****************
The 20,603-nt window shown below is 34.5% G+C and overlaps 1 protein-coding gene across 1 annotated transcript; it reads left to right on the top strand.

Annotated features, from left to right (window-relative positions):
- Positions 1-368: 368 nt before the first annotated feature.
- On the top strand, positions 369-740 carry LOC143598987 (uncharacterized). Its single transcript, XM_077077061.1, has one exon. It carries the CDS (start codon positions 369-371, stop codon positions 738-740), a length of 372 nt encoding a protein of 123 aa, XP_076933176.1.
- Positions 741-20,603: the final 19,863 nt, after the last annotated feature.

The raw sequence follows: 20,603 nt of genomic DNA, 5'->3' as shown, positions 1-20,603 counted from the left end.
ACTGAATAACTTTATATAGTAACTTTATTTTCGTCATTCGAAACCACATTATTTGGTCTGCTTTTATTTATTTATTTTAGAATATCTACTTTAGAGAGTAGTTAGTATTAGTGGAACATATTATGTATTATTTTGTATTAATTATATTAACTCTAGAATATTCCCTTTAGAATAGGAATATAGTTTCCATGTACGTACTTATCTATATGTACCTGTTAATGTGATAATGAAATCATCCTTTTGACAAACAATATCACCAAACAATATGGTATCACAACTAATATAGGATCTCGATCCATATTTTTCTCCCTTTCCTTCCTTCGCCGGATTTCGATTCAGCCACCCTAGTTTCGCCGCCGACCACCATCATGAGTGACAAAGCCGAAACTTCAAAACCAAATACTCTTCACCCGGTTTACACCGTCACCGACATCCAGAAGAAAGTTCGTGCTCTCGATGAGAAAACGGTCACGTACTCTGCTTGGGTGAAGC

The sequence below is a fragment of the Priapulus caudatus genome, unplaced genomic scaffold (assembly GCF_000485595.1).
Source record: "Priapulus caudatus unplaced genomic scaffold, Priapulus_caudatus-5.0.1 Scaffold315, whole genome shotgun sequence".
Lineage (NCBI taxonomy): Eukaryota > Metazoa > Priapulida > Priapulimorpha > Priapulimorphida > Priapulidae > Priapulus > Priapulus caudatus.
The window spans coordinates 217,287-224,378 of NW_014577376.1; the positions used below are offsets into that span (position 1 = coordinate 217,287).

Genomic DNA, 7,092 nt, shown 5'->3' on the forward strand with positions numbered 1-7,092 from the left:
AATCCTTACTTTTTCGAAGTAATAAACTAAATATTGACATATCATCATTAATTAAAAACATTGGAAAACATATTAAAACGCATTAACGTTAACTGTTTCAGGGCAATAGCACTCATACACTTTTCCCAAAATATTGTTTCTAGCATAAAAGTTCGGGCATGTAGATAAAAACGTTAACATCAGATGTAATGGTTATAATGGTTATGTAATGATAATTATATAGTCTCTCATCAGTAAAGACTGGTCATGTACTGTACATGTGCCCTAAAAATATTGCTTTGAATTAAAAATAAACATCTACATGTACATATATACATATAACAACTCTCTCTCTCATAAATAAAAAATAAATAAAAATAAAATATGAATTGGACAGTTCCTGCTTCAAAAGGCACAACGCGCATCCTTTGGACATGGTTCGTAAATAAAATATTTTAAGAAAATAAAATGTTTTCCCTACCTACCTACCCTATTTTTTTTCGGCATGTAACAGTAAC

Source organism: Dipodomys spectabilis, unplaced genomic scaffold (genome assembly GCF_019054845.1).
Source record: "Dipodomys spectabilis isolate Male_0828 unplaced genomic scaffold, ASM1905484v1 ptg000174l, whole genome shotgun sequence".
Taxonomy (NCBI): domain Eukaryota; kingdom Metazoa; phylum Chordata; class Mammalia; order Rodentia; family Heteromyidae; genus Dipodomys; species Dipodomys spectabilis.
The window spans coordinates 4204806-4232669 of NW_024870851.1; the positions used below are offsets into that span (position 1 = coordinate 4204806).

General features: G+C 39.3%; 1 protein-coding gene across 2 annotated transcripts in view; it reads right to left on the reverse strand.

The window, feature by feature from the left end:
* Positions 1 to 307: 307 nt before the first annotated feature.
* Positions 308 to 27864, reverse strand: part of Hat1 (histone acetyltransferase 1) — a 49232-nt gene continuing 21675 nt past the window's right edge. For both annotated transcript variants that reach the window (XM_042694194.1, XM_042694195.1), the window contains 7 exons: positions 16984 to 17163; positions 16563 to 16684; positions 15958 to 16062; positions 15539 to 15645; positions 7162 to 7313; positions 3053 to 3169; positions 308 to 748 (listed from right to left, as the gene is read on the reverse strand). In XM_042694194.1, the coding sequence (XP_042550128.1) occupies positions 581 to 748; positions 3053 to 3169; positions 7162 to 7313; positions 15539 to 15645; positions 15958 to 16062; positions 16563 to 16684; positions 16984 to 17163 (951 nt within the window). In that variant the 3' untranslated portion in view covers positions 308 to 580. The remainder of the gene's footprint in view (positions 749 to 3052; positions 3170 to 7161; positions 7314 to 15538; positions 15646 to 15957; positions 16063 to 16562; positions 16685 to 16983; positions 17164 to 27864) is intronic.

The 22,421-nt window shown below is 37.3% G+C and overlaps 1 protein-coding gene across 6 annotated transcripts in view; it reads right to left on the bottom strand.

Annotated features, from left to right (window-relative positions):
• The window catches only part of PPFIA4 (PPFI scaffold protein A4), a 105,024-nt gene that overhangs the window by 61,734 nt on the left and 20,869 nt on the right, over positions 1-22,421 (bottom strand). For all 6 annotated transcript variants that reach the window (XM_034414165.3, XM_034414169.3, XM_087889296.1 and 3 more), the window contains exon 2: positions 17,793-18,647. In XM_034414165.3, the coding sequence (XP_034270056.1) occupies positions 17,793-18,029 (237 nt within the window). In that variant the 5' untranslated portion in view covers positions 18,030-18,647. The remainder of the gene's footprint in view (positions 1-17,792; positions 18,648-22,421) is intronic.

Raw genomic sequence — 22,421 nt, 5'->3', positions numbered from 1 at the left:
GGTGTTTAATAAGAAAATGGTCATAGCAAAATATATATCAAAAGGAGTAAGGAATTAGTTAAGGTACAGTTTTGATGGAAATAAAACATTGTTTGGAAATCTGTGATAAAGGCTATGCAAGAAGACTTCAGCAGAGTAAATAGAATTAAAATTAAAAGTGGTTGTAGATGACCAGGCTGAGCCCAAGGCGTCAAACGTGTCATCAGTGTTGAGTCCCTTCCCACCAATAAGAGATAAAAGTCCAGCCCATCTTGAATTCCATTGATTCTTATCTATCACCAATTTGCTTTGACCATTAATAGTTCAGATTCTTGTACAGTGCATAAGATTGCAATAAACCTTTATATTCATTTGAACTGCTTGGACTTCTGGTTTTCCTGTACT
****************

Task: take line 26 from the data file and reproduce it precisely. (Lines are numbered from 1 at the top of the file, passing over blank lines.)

GGTGTTTAATAAGAAAATGGTCATAGCAAAATATATATCAAAAGGAGTAAGGAATTAGTTAAGGTACAGTTTTGATGGAAATAAAACATTGTTTGGAAATCTGTGATAAAGGCTATGCAAGAAGACTTCAGCAGAGTAAATAGAATTAAAATTAAAAGTGGTTGTAGATGACCAGGCTGAGCCCAAGGCGTCAAACGTGTCATCAGTGTTGAGTCCCTTCCCACCAATAAGAGATAAAAGTCCAGCCCATCTTGAATTCCATTGATTCTTATCTATCACCAATTTGCTTTGACCATTAATAGTTCAGATTCTTGTACAGTGCATAAGATTGCAATAAACCTTTATATTCATTTGAACTGCTTGGACTTCTGGTTTTCCTGTACT